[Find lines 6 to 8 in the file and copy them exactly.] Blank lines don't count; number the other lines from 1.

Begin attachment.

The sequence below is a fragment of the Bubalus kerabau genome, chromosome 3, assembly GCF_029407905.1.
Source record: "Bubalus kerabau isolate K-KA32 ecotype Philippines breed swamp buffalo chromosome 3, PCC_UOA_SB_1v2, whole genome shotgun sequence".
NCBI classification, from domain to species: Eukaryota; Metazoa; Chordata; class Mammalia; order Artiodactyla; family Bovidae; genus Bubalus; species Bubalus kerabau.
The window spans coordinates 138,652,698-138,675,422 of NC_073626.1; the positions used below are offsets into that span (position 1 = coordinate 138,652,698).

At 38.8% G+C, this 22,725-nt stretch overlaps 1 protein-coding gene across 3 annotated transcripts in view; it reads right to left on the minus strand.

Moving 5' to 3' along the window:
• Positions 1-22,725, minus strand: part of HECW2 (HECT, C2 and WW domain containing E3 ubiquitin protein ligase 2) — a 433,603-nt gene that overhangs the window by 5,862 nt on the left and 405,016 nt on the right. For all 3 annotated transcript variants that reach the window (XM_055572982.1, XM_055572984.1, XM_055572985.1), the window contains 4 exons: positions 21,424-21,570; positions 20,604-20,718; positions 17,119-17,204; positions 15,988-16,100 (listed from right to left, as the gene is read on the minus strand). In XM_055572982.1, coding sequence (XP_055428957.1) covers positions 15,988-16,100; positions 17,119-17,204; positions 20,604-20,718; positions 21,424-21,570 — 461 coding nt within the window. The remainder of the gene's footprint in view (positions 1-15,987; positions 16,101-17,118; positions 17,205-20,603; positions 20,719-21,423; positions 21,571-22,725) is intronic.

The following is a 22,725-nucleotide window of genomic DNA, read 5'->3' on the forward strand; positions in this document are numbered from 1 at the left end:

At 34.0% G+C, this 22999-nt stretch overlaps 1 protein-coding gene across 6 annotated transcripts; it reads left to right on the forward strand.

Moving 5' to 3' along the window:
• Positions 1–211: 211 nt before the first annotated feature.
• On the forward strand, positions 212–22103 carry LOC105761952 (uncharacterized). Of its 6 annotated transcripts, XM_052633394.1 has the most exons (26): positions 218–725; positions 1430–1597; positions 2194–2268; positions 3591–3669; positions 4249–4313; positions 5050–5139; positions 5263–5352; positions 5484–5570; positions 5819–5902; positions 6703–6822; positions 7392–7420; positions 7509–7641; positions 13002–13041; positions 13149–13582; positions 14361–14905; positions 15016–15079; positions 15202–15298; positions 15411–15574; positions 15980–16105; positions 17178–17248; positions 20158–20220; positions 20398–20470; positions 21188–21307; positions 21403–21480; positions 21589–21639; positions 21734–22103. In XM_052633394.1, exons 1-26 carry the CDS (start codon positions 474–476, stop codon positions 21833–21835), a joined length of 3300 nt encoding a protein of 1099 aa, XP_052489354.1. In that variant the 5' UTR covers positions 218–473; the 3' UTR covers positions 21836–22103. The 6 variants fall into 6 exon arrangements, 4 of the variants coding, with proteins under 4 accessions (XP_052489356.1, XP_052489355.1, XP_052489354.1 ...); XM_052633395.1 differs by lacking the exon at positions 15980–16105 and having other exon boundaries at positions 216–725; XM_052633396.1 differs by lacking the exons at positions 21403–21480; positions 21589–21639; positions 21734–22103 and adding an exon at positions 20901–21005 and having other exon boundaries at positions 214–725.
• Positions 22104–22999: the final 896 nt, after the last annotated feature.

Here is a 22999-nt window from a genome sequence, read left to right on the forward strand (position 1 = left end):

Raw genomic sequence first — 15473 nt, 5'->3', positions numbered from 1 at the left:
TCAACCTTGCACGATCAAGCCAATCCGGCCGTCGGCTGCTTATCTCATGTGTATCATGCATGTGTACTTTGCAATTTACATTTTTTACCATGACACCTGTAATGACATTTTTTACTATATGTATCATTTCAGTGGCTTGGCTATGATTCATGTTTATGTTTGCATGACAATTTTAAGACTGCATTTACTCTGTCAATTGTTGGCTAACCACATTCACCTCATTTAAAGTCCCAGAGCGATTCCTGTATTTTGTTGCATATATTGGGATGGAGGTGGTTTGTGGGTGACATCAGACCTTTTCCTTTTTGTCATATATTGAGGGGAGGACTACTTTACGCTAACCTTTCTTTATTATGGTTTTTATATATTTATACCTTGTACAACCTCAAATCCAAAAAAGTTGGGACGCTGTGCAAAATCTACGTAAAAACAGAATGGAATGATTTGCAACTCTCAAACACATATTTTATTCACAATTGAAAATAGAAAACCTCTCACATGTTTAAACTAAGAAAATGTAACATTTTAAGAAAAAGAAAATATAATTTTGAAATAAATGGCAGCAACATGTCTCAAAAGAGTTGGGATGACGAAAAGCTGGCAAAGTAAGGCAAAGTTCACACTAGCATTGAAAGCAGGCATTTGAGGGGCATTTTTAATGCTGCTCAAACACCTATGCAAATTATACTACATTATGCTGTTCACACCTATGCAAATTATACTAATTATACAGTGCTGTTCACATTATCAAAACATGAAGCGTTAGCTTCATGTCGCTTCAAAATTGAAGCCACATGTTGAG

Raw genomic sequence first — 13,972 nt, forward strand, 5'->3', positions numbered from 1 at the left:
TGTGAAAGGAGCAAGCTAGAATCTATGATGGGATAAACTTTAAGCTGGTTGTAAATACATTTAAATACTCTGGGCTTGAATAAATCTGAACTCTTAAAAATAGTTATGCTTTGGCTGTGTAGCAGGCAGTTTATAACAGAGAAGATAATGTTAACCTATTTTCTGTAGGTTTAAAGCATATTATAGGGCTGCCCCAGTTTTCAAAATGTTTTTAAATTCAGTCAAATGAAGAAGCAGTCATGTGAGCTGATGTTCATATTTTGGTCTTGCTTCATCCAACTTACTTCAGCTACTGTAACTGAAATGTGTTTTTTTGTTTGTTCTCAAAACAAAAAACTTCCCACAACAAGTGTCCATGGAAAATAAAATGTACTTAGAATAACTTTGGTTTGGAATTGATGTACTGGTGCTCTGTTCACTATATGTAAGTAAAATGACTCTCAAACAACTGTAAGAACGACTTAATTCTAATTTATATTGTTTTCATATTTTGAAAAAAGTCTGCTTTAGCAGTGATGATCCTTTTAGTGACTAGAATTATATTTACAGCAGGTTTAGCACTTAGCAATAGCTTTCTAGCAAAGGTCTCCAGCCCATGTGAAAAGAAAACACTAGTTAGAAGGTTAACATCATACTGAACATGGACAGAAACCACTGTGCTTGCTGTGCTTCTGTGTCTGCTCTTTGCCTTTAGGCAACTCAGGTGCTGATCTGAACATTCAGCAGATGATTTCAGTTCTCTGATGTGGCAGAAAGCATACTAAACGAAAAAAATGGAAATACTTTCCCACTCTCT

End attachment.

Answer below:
Moving 5' to 3' along the window:
• Positions 1-22,725, minus strand: part of HECW2 (HECT, C2 and WW domain containing E3 ubiquitin protein ligase 2) — a 433,603-nt gene that overhangs the window by 5,862 nt on the left and 405,016 nt on the right. For all 3 annotated transcript variants that reach the window (XM_055572982.1, XM_055572984.1, XM_055572985.1), the window contains 4 exons: positions 21,424-21,570; positions 20,604-20,718; positions 17,119-17,204; positions 15,988-16,100 (listed from right to left, as the gene is read on the minus strand). In XM_055572982.1, coding sequence (XP_055428957.1) covers positions 15,988-16,100; positions 17,119-17,204; positions 20,604-20,718; positions 21,424-21,570 — 461 coding nt within the window. The remainder of the gene's footprint in view (positions 1-15,987; positions 16,101-17,118; positions 17,205-20,603; positions 20,719-21,423; positions 21,571-22,725) is intronic.

The following is a 22,725-nucleotide window of genomic DNA, read 5'->3' on the forward strand; positions in this document are numbered from 1 at the left end: